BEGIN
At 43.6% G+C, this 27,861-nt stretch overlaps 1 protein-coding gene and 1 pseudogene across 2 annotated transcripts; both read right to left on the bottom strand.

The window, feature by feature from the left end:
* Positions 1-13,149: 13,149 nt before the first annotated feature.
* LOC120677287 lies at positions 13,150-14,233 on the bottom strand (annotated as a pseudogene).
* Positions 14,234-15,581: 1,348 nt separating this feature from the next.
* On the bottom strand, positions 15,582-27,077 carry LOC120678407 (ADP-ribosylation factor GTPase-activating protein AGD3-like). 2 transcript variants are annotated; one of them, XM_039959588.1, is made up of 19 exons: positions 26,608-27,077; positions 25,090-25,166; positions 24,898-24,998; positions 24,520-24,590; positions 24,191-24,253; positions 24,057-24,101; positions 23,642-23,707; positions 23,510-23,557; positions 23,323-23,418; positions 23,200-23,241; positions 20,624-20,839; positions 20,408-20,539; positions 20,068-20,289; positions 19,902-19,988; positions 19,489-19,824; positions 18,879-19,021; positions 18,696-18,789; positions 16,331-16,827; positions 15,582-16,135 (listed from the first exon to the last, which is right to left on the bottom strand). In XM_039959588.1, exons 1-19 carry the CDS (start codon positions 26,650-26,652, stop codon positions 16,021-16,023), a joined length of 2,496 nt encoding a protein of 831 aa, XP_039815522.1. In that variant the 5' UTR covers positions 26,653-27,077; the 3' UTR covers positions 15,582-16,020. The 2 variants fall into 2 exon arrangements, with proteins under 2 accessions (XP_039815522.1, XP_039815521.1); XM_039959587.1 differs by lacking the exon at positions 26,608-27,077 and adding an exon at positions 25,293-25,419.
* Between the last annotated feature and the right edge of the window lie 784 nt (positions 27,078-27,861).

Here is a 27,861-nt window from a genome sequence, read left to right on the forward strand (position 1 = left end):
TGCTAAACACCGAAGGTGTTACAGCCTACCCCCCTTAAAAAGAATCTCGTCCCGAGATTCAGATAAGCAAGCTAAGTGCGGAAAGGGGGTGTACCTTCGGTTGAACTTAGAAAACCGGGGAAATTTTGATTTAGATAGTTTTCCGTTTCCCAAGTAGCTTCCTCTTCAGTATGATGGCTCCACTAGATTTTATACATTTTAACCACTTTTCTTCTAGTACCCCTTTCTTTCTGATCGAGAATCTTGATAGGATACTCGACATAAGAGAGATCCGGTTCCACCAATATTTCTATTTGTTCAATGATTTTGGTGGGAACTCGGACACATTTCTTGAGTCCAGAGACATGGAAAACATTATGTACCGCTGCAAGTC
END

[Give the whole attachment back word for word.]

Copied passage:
At 43.6% G+C, this 27,861-nt stretch overlaps 1 protein-coding gene and 1 pseudogene across 2 annotated transcripts; both read right to left on the bottom strand.

The window, feature by feature from the left end:
* Positions 1-13,149: 13,149 nt before the first annotated feature.
* LOC120677287 lies at positions 13,150-14,233 on the bottom strand (annotated as a pseudogene).
* Positions 14,234-15,581: 1,348 nt separating this feature from the next.
* On the bottom strand, positions 15,582-27,077 carry LOC120678407 (ADP-ribosylation factor GTPase-activating protein AGD3-like). 2 transcript variants are annotated; one of them, XM_039959588.1, is made up of 19 exons: positions 26,608-27,077; positions 25,090-25,166; positions 24,898-24,998; positions 24,520-24,590; positions 24,191-24,253; positions 24,057-24,101; positions 23,642-23,707; positions 23,510-23,557; positions 23,323-23,418; positions 23,200-23,241; positions 20,624-20,839; positions 20,408-20,539; positions 20,068-20,289; positions 19,902-19,988; positions 19,489-19,824; positions 18,879-19,021; positions 18,696-18,789; positions 16,331-16,827; positions 15,582-16,135 (listed from the first exon to the last, which is right to left on the bottom strand). In XM_039959588.1, exons 1-19 carry the CDS (start codon positions 26,650-26,652, stop codon positions 16,021-16,023), a joined length of 2,496 nt encoding a protein of 831 aa, XP_039815522.1. In that variant the 5' UTR covers positions 26,653-27,077; the 3' UTR covers positions 15,582-16,020. The 2 variants fall into 2 exon arrangements, with proteins under 2 accessions (XP_039815522.1, XP_039815521.1); XM_039959587.1 differs by lacking the exon at positions 26,608-27,077 and adding an exon at positions 25,293-25,419.
* Between the last annotated feature and the right edge of the window lie 784 nt (positions 27,078-27,861).

Here is a 27,861-nt window from a genome sequence, read left to right on the forward strand (position 1 = left end):
TGCTAAACACCGAAGGTGTTACAGCCTACCCCCCTTAAAAAGAATCTCGTCCCGAGATTCAGATAAGCAAGCTAAGTGCGGAAAGGGGGTGTACCTTCGGTTGAACTTAGAAAACCGGGGAAATTTTGATTTAGATAGTTTTCCGTTTCCCAAGTAGCTTCCTCTTCAGTATGATGGCTCCACTAGATTTTATACATTTTAACCACTTTTCTTCTAGTACCCCTTTCTTTCTGATCGAGAATCTTGATAGGATACTCGACATAAGAGAGATCCGGTTCCACCAATATTTCTATTTGTTCAATGATTTTGGTGGGAACTCGGACACATTTCTTGAGTCCAGAGACATGGAAAACATTATGTACCGCTGCAAGTC